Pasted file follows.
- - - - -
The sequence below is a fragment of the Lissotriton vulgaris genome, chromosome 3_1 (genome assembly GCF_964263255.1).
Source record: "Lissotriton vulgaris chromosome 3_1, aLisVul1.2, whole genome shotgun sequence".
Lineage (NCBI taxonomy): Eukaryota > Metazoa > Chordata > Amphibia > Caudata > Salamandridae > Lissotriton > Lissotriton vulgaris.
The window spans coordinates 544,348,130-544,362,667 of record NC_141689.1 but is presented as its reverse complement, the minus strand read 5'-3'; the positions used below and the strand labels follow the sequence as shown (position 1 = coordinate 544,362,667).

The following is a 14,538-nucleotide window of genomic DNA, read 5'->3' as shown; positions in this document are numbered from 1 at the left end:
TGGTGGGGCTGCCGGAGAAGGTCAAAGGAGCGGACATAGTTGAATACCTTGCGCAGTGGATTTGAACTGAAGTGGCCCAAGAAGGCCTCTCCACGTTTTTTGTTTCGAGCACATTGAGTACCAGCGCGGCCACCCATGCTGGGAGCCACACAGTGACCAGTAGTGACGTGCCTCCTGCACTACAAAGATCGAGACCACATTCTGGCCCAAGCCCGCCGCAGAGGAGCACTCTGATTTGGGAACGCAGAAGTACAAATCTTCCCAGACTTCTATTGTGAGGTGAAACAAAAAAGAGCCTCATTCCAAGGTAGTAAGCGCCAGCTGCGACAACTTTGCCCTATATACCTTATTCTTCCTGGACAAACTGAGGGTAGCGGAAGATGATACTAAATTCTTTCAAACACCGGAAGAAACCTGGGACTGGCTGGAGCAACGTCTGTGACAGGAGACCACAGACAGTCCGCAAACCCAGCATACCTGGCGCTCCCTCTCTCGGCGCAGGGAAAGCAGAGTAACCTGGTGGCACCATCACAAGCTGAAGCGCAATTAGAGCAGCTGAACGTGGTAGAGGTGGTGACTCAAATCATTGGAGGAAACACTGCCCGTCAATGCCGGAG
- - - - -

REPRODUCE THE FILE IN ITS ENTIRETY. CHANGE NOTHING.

The sequence below is a fragment of the Lissotriton vulgaris genome, chromosome 3_1 (genome assembly GCF_964263255.1).
Source record: "Lissotriton vulgaris chromosome 3_1, aLisVul1.2, whole genome shotgun sequence".
Lineage (NCBI taxonomy): Eukaryota > Metazoa > Chordata > Amphibia > Caudata > Salamandridae > Lissotriton > Lissotriton vulgaris.
The window spans coordinates 544,348,130-544,362,667 of record NC_141689.1 but is presented as its reverse complement, the minus strand read 5'-3'; the positions used below and the strand labels follow the sequence as shown (position 1 = coordinate 544,362,667).

The following is a 14,538-nucleotide window of genomic DNA, read 5'->3' as shown; positions in this document are numbered from 1 at the left end:
TGGTGGGGCTGCCGGAGAAGGTCAAAGGAGCGGACATAGTTGAATACCTTGCGCAGTGGATTTGAACTGAAGTGGCCCAAGAAGGCCTCTCCACGTTTTTTGTTTCGAGCACATTGAGTACCAGCGCGGCCACCCATGCTGGGAGCCACACAGTGACCAGTAGTGACGTGCCTCCTGCACTACAAAGATCGAGACCACATTCTGGCCCAAGCCCGCCGCAGAGGAGCACTCTGATTTGGGAACGCAGAAGTACAAATCTTCCCAGACTTCTATTGTGAGGTGAAACAAAAAAGAGCCTCATTCCAAGGTAGTAAGCGCCAGCTGCGACAACTTTGCCCTATATACCTTATTCTTCCTGGACAAACTGAGGGTAGCGGAAGATGATACTAAATTCTTTCAAACACCGGAAGAAACCTGGGACTGGCTGGAGCAACGTCTGTGACAGGAGACCACAGACAGTCCGCAAACCCAGCATACCTGGCGCTCCCTCTCTCGGCGCAGGGAAAGCAGAGTAACCTGGTGGCACCATCACAAGCTGAAGCGCAATTAGAGCAGCTGAACGTGGTAGAGGTGGTGACTCAAATCATTGGAGGAAACACTGCCCGTCAATGCCGGAG